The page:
ASN.1 Quick Reference

The following sections provide brief descriptions and examples of the ASN.1 fundamental concepts.

ASN.1 Types

ASN.1 defines a group of primitive types for describing simple things like integers, and a group of more complex types, including record-like structures, among others. You can either use these predefined types or define new types. The names of all types in ASN.1 must begin with an uppercase letter. Most types defined by ASN.1 are written in all uppercase. Type names may contain letters, digits, or hyphens, but may not end with a hyphen nor contain two consecutive hyphens. Note that, unlike many programming languages, type names may not contain underscores.

The following table lists the ASN.1 types and their UNIVERSAL class tags in alphabetical order:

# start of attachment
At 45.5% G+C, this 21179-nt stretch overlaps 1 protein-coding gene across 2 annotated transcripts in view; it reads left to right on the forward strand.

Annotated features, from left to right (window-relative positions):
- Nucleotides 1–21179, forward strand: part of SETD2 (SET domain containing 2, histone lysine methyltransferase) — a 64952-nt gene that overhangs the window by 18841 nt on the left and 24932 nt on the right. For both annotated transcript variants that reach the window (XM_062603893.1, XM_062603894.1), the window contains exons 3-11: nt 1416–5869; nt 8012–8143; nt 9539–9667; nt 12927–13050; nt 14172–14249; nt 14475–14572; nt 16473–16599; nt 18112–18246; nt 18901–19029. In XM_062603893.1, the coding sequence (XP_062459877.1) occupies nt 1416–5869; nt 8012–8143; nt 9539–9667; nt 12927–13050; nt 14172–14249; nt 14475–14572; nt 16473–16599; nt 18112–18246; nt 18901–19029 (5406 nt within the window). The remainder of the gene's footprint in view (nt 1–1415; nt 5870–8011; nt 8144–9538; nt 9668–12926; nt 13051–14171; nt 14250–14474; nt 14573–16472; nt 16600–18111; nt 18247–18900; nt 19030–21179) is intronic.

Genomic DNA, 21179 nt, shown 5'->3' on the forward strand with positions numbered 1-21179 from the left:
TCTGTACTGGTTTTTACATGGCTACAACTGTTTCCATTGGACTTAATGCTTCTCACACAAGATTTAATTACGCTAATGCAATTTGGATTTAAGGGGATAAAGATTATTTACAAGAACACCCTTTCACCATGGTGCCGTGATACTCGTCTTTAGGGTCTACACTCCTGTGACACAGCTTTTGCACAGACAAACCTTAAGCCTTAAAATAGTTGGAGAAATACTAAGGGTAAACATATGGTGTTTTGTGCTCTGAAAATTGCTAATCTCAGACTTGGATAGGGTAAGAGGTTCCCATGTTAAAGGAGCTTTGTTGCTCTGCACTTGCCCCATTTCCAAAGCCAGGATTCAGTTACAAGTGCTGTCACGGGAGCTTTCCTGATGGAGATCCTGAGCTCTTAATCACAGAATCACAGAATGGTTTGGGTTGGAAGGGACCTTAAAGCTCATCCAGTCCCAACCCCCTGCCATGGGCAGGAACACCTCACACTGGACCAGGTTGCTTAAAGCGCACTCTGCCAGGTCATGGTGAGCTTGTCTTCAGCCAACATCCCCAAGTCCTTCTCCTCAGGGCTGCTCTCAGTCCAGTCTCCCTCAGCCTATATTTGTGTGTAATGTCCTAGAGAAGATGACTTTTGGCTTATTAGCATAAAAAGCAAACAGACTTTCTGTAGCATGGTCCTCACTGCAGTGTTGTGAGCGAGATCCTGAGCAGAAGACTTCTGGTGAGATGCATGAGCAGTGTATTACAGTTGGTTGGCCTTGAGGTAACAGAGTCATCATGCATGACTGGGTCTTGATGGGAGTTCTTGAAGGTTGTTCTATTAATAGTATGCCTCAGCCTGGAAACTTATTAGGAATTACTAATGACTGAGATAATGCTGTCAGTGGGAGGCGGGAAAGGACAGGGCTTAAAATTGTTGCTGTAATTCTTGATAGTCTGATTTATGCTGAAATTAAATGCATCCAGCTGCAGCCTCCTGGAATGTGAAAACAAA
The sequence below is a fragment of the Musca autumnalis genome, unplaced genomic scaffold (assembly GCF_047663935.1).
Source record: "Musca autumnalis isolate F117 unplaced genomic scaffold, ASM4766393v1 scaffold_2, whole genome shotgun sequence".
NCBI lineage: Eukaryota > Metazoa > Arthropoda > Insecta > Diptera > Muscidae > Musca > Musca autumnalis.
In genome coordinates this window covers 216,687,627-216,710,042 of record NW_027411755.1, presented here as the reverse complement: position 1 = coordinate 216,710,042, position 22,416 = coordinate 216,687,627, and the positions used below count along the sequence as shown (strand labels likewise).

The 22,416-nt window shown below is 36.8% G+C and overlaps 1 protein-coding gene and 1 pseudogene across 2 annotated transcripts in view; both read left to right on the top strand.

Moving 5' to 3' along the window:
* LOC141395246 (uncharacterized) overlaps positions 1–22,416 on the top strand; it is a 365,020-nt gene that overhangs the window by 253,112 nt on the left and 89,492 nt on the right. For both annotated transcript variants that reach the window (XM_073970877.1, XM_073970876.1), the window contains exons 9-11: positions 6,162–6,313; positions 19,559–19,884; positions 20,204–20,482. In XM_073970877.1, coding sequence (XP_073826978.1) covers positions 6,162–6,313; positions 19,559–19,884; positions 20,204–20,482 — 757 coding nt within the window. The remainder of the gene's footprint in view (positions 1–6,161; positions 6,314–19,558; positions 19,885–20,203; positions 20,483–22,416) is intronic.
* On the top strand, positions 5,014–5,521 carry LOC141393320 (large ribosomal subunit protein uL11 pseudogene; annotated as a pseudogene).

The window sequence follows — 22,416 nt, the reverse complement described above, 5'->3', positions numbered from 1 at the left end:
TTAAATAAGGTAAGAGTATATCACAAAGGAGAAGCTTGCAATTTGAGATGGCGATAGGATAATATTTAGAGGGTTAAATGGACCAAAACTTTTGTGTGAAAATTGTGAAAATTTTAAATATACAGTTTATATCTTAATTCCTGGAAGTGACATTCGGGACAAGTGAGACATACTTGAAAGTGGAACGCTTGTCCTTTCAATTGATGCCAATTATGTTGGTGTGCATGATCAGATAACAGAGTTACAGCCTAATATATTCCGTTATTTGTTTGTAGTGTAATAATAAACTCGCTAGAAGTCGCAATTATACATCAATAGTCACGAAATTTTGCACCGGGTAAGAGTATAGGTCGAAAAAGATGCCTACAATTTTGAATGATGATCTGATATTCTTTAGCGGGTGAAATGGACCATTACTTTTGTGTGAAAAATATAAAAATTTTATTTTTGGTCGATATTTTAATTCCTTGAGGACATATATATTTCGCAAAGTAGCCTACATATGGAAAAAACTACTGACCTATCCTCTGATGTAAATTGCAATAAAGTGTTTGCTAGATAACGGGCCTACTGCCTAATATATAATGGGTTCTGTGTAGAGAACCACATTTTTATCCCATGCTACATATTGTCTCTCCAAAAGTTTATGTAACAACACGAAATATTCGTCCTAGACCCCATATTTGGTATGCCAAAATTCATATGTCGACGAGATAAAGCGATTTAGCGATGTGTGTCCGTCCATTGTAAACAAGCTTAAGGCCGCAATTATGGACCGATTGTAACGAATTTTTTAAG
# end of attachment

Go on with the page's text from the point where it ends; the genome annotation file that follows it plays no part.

The following table lists the ASN.1 types and their UNIVERSAL class tags by category:

ASN.1 Tags

To inform a receiver about the type of the value it will encounter so that the value could be correctly decoded, each ASN.1 type is associated with a tag. A tag is a number enclosed in square brackets that appears before a type (for example, "[1] INTEGER"). See ASN.1 Tags to learn about EXPLICIT, IMPLICIT, and AUTOMATIC tagging, how tagged types are encoded, and more.

ASN.1 Constraints

A constraint can be applied on any ASN.1 type to restrict its possible set of values. For more information, see the following constraints:

ASN.1 Encoding Rules

The ASN.1 encoding rules define how messages should be encoded for transmission, independently of machine type, programming language, or representation within an application program. Each set of "encoding rules" has specific characteristics, such as compactness or decoding speed, which make it best suited for particular environments:

ASN.1 Reference Card

ASN.1 Reference Card